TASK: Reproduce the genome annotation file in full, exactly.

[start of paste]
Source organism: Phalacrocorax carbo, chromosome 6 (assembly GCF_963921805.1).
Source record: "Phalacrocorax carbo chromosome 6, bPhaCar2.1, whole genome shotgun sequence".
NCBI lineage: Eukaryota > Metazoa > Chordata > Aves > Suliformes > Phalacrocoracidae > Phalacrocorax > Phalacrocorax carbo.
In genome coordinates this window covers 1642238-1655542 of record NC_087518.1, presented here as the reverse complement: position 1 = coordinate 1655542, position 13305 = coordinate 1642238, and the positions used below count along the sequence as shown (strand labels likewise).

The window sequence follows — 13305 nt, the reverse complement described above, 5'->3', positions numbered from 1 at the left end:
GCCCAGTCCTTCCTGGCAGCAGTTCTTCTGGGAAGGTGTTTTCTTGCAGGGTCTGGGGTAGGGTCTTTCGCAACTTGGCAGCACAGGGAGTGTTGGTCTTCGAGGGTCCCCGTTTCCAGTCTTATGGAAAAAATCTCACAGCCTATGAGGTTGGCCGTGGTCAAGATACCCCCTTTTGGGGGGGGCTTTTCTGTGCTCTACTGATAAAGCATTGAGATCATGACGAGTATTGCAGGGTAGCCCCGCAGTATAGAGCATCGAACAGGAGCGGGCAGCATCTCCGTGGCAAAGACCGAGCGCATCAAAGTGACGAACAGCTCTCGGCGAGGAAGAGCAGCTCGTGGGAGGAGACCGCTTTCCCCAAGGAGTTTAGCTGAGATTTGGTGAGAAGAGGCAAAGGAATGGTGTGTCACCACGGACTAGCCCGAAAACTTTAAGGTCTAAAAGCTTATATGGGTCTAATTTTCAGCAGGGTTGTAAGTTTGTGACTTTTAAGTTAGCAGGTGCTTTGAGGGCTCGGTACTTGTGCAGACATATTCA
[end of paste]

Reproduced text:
Source organism: Phalacrocorax carbo, chromosome 6 (assembly GCF_963921805.1).
Source record: "Phalacrocorax carbo chromosome 6, bPhaCar2.1, whole genome shotgun sequence".
NCBI lineage: Eukaryota > Metazoa > Chordata > Aves > Suliformes > Phalacrocoracidae > Phalacrocorax > Phalacrocorax carbo.
In genome coordinates this window covers 1642238-1655542 of record NC_087518.1, presented here as the reverse complement: position 1 = coordinate 1655542, position 13305 = coordinate 1642238, and the positions used below count along the sequence as shown (strand labels likewise).

The window sequence follows — 13305 nt, the reverse complement described above, 5'->3', positions numbered from 1 at the left end:
GCCCAGTCCTTCCTGGCAGCAGTTCTTCTGGGAAGGTGTTTTCTTGCAGGGTCTGGGGTAGGGTCTTTCGCAACTTGGCAGCACAGGGAGTGTTGGTCTTCGAGGGTCCCCGTTTCCAGTCTTATGGAAAAAATCTCACAGCCTATGAGGTTGGCCGTGGTCAAGATACCCCCTTTTGGGGGGGGCTTTTCTGTGCTCTACTGATAAAGCATTGAGATCATGACGAGTATTGCAGGGTAGCCCCGCAGTATAGAGCATCGAACAGGAGCGGGCAGCATCTCCGTGGCAAAGACCGAGCGCATCAAAGTGACGAACAGCTCTCGGCGAGGAAGAGCAGCTCGTGGGAGGAGACCGCTTTCCCCAAGGAGTTTAGCTGAGATTTGGTGAGAAGAGGCAAAGGAATGGTGTGTCACCACGGACTAGCCCGAAAACTTTAAGGTCTAAAAGCTTATATGGGTCTAATTTTCAGCAGGGTTGTAAGTTTGTGACTTTTAAGTTAGCAGGTGCTTTGAGGGCTCGGTACTTGTGCAGACATATTCA